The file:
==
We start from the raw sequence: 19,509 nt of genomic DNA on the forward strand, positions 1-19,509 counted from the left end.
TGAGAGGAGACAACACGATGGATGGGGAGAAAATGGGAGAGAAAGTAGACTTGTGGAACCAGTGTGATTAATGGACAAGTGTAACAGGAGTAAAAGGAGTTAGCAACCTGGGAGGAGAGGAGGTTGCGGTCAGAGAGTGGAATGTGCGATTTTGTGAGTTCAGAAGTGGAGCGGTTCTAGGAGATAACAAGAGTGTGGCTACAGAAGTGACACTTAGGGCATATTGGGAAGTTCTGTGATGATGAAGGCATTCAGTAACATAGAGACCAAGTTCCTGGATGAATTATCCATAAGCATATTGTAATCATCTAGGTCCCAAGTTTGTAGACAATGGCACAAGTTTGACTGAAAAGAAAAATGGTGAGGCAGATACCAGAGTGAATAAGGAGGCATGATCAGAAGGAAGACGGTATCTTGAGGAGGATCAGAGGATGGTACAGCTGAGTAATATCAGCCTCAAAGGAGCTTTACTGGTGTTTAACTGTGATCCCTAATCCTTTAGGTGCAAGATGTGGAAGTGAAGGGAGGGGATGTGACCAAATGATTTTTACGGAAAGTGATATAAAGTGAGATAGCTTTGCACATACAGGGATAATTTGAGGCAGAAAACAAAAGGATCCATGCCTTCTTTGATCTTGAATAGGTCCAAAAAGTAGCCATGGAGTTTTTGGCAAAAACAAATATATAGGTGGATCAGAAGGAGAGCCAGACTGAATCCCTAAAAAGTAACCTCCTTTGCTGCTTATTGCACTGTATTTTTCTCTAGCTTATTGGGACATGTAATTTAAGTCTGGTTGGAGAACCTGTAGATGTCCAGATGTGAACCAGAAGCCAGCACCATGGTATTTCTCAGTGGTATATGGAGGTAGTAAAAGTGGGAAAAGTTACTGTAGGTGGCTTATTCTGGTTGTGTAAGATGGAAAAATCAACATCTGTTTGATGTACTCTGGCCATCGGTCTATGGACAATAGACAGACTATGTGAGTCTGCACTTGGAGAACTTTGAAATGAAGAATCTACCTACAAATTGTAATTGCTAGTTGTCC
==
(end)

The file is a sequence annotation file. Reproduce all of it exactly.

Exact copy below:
We start from the raw sequence: 19,509 nt of genomic DNA on the forward strand, positions 1-19,509 counted from the left end.
TGAGAGGAGACAACACGATGGATGGGGAGAAAATGGGAGAGAAAGTAGACTTGTGGAACCAGTGTGATTAATGGACAAGTGTAACAGGAGTAAAAGGAGTTAGCAACCTGGGAGGAGAGGAGGTTGCGGTCAGAGAGTGGAATGTGCGATTTTGTGAGTTCAGAAGTGGAGCGGTTCTAGGAGATAACAAGAGTGTGGCTACAGAAGTGACACTTAGGGCATATTGGGAAGTTCTGTGATGATGAAGGCATTCAGTAACATAGAGACCAAGTTCCTGGATGAATTATCCATAAGCATATTGTAATCATCTAGGTCCCAAGTTTGTAGACAATGGCACAAGTTTGACTGAAAAGAAAAATGGTGAGGCAGATACCAGAGTGAATAAGGAGGCATGATCAGAAGGAAGACGGTATCTTGAGGAGGATCAGAGGATGGTACAGCTGAGTAATATCAGCCTCAAAGGAGCTTTACTGGTGTTTAACTGTGATCCCTAATCCTTTAGGTGCAAGATGTGGAAGTGAAGGGAGGGGATGTGACCAAATGATTTTTACGGAAAGTGATATAAAGTGAGATAGCTTTGCACATACAGGGATAATTTGAGGCAGAAAACAAAAGGATCCATGCCTTCTTTGATCTTGAATAGGTCCAAAAAGTAGCCATGGAGTTTTTGGCAAAAACAAATATATAGGTGGATCAGAAGGAGAGCCAGACTGAATCCCTAAAAAGTAACCTCCTTTGCTGCTTATTGCACTGTATTTTTCTCTAGCTTATTGGGACATGTAATTTAAGTCTGGTTGGAGAACCTGTAGATGTCCAGATGTGAACCAGAAGCCAGCACCATGGTATTTCTCAGTGGTATATGGAGGTAGTAAAAGTGGGAAAAGTTACTGTAGGTGGCTTATTCTGGTTGTGTAAGATGGAAAAATCAACATCTGTTTGATGTACTCTGGCCATCGGTCTATGGACAATAGACAGACTATGTGAGTCTGCACTTGGAGAACTTTGAAATGAAGAATCTACCTACAAATTGTAATTGCTAGTTGTCC